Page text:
laity must no longer be viewed as collaborators of the clergy but truly recognized as co-responsible for the Church's being and action’ (Basilica of St. John Lateran, 26th May 2009).
From the outset, ‘the Hook of Faith’ has been a collaborative project involving priests and laity working and planning together. It has called on the gifts and skills of many who have generously put these at the service of this missionary initiative. As we proceed, the hope is to involve an even wider circle of people who are willing to write reflections and articles or share their faith on the digital
Perhaps at no other time in human history can we appreciate better the reality of
belonging to a singular human family. With the efficiency and speed of communications and the opportunities for travel, we realise that the world is comprised of a multiplicity of cultures, traditions, nations and languages. Despite this plurality, the Church is a community of faith that embraces all this diversity. She is one and she is catholic or universal as she was on the day of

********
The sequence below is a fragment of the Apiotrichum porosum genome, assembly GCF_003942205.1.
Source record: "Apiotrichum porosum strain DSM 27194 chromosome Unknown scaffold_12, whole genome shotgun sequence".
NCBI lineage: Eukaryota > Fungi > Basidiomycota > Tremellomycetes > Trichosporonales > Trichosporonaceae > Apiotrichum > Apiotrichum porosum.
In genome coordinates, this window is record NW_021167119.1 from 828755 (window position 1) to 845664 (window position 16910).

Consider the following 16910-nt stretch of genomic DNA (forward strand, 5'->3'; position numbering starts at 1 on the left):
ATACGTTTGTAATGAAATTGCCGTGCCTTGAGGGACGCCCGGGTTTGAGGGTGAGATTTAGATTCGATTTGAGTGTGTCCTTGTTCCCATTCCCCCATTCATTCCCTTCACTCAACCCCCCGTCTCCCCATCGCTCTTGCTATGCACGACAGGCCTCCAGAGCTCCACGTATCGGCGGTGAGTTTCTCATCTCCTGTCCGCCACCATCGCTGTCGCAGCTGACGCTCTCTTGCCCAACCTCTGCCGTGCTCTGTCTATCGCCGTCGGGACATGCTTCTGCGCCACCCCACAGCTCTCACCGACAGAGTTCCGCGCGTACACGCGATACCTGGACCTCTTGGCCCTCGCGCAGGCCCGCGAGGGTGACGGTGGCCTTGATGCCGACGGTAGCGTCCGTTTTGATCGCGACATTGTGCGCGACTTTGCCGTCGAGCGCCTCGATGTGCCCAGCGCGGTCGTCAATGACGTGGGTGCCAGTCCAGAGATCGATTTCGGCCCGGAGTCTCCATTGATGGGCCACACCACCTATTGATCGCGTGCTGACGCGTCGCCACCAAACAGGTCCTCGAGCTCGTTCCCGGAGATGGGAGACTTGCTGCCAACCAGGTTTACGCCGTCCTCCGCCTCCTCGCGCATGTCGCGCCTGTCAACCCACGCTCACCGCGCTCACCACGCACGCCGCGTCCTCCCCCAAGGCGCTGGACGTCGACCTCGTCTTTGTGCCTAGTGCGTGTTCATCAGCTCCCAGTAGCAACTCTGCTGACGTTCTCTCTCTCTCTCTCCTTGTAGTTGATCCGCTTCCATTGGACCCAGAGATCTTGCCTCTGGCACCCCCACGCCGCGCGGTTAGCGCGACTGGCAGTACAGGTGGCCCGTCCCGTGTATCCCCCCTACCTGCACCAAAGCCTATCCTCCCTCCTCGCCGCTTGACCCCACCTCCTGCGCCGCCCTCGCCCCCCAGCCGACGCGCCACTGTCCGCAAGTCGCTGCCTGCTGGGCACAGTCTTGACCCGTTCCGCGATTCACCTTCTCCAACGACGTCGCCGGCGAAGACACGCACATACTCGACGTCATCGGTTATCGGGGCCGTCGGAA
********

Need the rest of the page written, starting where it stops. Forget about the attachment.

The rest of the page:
Pentecost. Though originating in a local Church (the diocese of Ferns, Ireland), ‘the Hook of Faith’ seeks to evangelise our own culture but reach out to other nations, cultures and traditions. It seeks to have a catholic or universal scope via the internet that transcends national and cultural boundaries. In the words of Pope
Francis: ‘Missionary spirit is not only about geographical territories, but about peoples, cultures and individuals, because the “boundaries" of faith do not only cross places and human traditions, but the heart of each man and each woman’
(Message for World Mission Day 2013).
The Hook of Faith is a response by us who hear the words of Scripture with new hearts: ‘I have made you a light for the Gentiles, that you may bring salvation to the ends of the earth’ (Acts 13:47; cf. Is. 49:6).
May the Holy Spirit continue to guide the work of the Hook of Faith. Our hope remains that through the Hook of Faith, the light that comes from the Gospel will reach a wide audience through this new age of digital media and will help transform lives through the joy of the Gospel.
Fr Billy Swan